The justification for all this work was our determination to produce a set of backgrounds that were stylistically absolutely in-period for the early C20th, to create an appropriate context for the actual exhibits. Most people admiring the dollhouse furniture will never stop to look at the backgrounds, and if they do, never notice all the digital reworking that we carried out, but that's exactly as it should be.

Thursday, 7 April 2016


Mobaco manual, front cover
Mobaco was a building construction set popular in the Netherlands between the wars. Consisting of baseboards, slotted wooden rods and panel pieces that drop down between them, it's reminiscent of a giant-sized Bayko set, and it's generally reckoned to have been the inspiration behind the smaller-sized Bakelite-based system designed by Charles Plimpton.

Since we have a significant quantity of Mobaco, we felt that it was high time that we built something from it, as although our construction set cabinets are pretty full, Mobaco buildings are large enough that we could display something made with the system on top of a cabinet.

Flicking through our copy of the No.4 set manual, there was only one real contender: the monster-sized five-storey Town Hall or School featured as a decorative and inspirational line-drawing on the last page of the manual, making it (apparently) the biggest official Mobaco building design.
No sense in starting small, eh?
Matters were somewhat complicated by our never having actually made anything with Mobaco before, and the fact that the picture didn't come with any sort of plans or instructions.
The second floor completed
Mobaco is a little bit more tricky than it looks, at least, for very ambitious models – the floor-pieces hold everything together, and have to be laid as double overlapping layers, a process that becomes progressively more difficult as a large building progresses and one starts to run out of key pieces. Another complication is the careful stacking of vertical pillars to achieve the required height, given the bizarre combinations of pillar-heights and piece heights. Although 90% of the building went up the same day, it took over a week of additional intermittent fiddling to get the complete building finished, with the process of carefully pulling out rods and replacing them with combinations of smaller rods making the process feel something like a cross between assembling a 3D jigsaw puzzle and playing Jenga.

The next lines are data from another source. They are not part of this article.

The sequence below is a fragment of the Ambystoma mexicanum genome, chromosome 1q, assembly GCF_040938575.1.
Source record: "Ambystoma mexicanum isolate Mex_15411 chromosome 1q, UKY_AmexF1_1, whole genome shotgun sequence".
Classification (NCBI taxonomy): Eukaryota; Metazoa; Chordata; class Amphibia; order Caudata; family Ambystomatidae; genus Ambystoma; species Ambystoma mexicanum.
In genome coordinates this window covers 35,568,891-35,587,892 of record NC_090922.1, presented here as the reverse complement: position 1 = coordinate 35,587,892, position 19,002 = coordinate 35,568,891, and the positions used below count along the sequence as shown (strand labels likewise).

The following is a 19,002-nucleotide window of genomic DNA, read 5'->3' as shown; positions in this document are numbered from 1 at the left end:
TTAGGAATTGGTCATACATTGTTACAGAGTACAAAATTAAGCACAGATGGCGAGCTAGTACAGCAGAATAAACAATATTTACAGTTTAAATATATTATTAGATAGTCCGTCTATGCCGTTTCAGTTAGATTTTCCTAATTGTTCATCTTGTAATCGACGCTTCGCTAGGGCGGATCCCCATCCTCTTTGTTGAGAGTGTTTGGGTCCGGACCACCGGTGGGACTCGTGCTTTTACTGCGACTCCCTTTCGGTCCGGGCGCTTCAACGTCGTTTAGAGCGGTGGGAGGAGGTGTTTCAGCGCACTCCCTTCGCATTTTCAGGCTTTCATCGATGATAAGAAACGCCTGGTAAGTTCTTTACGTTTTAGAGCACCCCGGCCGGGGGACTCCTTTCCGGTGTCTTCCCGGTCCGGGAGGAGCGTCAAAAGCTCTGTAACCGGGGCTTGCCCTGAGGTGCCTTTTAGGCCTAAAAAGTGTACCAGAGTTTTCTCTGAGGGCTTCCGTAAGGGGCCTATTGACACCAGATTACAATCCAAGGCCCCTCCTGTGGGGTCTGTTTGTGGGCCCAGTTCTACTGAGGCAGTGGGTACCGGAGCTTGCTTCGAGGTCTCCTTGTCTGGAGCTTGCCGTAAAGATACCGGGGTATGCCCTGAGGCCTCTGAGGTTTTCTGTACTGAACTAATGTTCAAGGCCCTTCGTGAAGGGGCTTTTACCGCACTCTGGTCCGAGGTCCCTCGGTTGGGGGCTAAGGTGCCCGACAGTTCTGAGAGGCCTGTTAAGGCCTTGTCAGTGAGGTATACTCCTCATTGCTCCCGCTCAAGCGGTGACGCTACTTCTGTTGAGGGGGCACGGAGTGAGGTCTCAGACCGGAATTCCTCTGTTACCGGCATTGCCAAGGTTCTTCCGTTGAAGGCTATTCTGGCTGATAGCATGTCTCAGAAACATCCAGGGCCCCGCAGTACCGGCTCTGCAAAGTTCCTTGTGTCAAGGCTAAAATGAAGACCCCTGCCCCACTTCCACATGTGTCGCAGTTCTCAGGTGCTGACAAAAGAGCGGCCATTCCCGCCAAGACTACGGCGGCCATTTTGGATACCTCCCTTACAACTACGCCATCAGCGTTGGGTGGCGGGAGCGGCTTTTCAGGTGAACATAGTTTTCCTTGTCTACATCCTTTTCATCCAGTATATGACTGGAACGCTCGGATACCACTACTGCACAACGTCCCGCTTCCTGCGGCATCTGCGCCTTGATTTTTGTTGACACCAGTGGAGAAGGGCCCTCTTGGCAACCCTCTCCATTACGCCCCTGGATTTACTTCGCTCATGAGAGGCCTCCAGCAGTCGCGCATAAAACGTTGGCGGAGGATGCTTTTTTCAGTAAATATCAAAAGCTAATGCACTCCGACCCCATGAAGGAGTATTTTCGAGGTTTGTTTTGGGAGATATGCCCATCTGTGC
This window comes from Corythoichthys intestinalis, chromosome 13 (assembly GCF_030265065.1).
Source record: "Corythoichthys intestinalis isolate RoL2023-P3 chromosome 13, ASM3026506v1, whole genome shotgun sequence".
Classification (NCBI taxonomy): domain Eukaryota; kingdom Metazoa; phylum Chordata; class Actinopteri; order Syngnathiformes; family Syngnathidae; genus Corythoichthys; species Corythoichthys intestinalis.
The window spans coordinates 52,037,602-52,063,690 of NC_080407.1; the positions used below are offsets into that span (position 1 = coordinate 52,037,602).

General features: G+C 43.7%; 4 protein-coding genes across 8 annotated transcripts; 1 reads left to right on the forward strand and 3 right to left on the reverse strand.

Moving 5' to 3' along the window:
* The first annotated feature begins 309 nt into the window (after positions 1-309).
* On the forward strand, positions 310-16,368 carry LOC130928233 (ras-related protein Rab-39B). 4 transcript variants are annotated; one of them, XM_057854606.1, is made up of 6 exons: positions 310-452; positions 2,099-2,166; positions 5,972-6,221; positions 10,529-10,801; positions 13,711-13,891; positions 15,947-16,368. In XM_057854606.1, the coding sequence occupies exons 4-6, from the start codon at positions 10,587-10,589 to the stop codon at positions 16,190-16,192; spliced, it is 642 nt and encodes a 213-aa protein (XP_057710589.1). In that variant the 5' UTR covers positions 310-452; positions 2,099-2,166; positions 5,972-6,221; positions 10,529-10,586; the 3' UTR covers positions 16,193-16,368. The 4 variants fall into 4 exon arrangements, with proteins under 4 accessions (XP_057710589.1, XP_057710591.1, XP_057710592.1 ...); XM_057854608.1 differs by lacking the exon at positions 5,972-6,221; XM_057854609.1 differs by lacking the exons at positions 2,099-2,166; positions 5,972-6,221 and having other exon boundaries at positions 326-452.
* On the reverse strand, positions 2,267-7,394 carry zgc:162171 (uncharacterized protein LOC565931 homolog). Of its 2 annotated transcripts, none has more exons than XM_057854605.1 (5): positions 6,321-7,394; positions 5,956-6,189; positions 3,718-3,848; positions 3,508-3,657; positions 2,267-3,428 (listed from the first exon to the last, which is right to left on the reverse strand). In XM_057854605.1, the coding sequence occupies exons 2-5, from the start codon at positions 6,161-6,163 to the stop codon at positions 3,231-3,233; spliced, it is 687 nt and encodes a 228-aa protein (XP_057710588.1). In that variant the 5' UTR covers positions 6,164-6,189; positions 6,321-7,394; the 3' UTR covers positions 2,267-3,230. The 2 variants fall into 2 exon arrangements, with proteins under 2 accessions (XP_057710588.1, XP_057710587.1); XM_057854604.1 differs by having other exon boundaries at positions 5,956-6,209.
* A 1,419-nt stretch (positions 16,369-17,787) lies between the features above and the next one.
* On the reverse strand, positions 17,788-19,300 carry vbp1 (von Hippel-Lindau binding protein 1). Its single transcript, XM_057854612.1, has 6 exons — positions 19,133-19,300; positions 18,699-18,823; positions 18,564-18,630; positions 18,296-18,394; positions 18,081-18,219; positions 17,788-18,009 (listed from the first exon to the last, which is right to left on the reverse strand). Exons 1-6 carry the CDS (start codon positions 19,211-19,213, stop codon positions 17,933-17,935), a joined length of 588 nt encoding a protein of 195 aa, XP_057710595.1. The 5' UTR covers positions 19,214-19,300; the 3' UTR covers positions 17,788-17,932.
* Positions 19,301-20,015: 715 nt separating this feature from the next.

M.C Escher must have had nightmares that looked like this
The final completed masterpiece(!) will be appearing in the museum for the 25th anniversary celebrations, starting on the 7th May 2016.

Thursday, 18 February 2016

Meccano display, reborn

One of the major 2016 exhibit improvements that we've been working on for the 25th anniversary is a complete overhaul and upgrade of our main Meccano display area, which we've now finally finished (save the occasional last-minute tweak) in time for the visitors who will be coming to Brighton for ModelWorld 2016.

This is a refit that we've been itching to do for the last seven or so years, as we've been progressively collecting more and more Meccano Ltd.-related rarities that couldn't be fitted into the existing display.  

Some Meccano rarities

The "original" version of the display with its crane centrepiece was was one of the museum's core attractions, and was originally assembled in a bit of a hurry, after which the difficulty of moving the monster crane meant that it was difficult to revise the display without essentially ripping everything out and starting again – a rather intimidating prospect. The new glass shelves mean that the space now holds a much larger number of items than it used to, and while the huge "Outfit No. 10" Meccano Giant Block-Setting Crane is still the centrepiece, the display now holds a far wider range of Meccano and Meccano-related pieces, including some extremely rare and desirable items that we've had in storage for a while, such as the Meccano Ltd Sawbench and Butter Churn